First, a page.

- We assisted our client, a large, privately-held food distribution business, in negotiating and documenting a $150,000,000 revolving credit facility from a national bank.
- We assisted our client, a technical service and support firm, in negotiating and documenting an $8,000,000 revolving line of credit from a national bank.
- We represented an Illinois bank in amending loan documents to add an additional $1,000,000 facility to existing loans in excess of $12,000,000 made to a diversified metal company with collateral in multiple jurisdictions.
- We represented a national bank in amending loan documents for a $5,000,000 revolving line of credit to a candy company.
Barrington Bank and Trust Company, N.A. v. Broadpeak Collaborative, Inc., Thomas J. Hrinowich, and Anthony S. Martorano Lance C. Ziebell, lead counsel for the Plaintiff
The firm represented the Plaintiff/bank in this case involving a confession of judgment. The firm obtained a confession of judgment against the Defendants within six days of filing the complaint. Thereafter, the firm pursued the judgment debtors/Defendants through supplemental proceedings. Within three months of obtaining judgment, the firm had recovered the entire amount due and owing the Plaintiff/bank, including all court costs, attorney fees, and post-judgment interest.
Northside Community Bank v. Act Realty Arianas / OTGC v. Act Realty
In the Circuit Court of Cook County / in the Circuit Court of DuPage County. Plaintiff, Bank entered a Confession of Judgment against individuals who guaranteed a business loan on behalf of their corporation. Lavelle Law, Ltd. represented a group of shareholders that owned 50% of the company that defaulted on the loan. The Bank obtained judgment against one of Lavelle Law, Ltd.’s clients via a Confession of Judgment clause in the loan documents and froze the client’s assets. Lavelle Law, Ltd. successfully negotiated a settlement with the Bank which allowed Lavelle Law, Ltd.’s client to step into the shoes of the Bank and obtain all the rights and privileges that came with the Bank’s judgment, the settlement also required the Bank assign all of its rights under the Note and Guarantees to Lavelle Law, Ltd.’s client. Lavelle Law, Ltd. then created a new entity which stepped into the shoes of the Bank and pursued remedies against the other 50% shareholder, who had ceased communicating with his fellow shareholders and refused to pay anything towards the judgment amount. After litigating the matter in supplementary proceedings, Lavelle Law, Ltd. was able to force his opponent to give up his 50% share in the company for one dollar in exchange for a release and dismissal of the litigation. Lavelle Law, Ltd.’s clients now enjoy 100% ownership of the company, which owns a multipurpose commercial building that is now fully leased and operating at a profit.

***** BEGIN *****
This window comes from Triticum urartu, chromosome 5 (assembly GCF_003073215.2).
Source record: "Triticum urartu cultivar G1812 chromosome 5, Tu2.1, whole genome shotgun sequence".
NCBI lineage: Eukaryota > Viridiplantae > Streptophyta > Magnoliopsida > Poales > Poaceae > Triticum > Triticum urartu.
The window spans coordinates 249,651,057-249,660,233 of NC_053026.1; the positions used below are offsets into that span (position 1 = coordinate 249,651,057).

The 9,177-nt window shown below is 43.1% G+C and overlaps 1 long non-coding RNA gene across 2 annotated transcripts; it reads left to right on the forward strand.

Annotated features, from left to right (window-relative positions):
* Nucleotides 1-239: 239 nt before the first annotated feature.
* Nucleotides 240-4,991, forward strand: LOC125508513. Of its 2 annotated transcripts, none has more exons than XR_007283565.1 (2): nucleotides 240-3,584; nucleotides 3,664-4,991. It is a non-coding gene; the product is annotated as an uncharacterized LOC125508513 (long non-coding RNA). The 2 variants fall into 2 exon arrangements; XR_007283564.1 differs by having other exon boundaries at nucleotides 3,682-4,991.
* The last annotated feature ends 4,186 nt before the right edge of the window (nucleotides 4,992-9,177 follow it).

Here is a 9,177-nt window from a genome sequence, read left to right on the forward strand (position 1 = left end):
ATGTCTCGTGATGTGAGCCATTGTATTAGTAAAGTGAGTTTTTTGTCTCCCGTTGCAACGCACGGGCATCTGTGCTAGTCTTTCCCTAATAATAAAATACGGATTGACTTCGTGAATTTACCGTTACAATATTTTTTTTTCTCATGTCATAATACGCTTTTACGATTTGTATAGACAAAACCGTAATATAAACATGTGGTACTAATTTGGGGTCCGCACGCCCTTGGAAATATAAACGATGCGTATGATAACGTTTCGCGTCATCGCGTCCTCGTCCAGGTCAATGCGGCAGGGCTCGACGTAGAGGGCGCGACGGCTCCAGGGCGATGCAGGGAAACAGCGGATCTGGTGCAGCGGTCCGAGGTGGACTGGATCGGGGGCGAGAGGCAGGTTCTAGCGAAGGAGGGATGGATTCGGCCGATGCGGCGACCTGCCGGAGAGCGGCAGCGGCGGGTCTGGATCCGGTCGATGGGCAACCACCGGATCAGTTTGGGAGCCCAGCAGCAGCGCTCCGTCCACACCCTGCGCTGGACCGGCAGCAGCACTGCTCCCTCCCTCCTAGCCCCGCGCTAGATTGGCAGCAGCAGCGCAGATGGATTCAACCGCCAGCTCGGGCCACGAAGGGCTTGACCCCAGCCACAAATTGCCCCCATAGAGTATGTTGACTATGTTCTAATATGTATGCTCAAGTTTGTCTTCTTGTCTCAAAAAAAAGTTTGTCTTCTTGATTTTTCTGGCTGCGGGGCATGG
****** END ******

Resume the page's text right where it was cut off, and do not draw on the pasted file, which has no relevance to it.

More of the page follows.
Northside Community Bank v. Hueng Baek and Hyun Baek Lee
In the Circuit Court of Cook County. Lavelle Law, Ltd. represented the Defendants in this matter, in which the Plaintiff obtained a judgment against the Defendants in excess of eleven million dollars ($11,000,000.00) via a confession of judgment clause contained in the applicable loan documents. The Plaintiff Bank then instituted supplementary proceedings and froze all of Lavelle Law, Ltd.’s clients’ bank accounts. Plaintiff also recorded liens on real estate owned by Lavelle Law, Ltd.’s clients and continued to vigorously pursue prosecute collection efforts. Lavelle Law, Ltd. successfully moved to Vacate the Confession of Judgment rendering the Banks’ judgment null and void. Lavelle Law, Ltd. also subsequently had all of the liens and citations against his clients dismissed and released, thereby freeing their clients from an enormous financial burden.
Barrington Bank v. Wojciak et al.
In the Circuit Court of Cook County Lavelle Law, Ltd. successfully obtained a judgment in favor of the bank on a Promissory Note and Guarantees against the Defendants and successfully defended against Motions to Vacate, Motions to Reconsider, and various other delay tactics until Defendant was forced to pay 100% of the amount outstanding plus interest and attorneys’ fees on the judgment amount.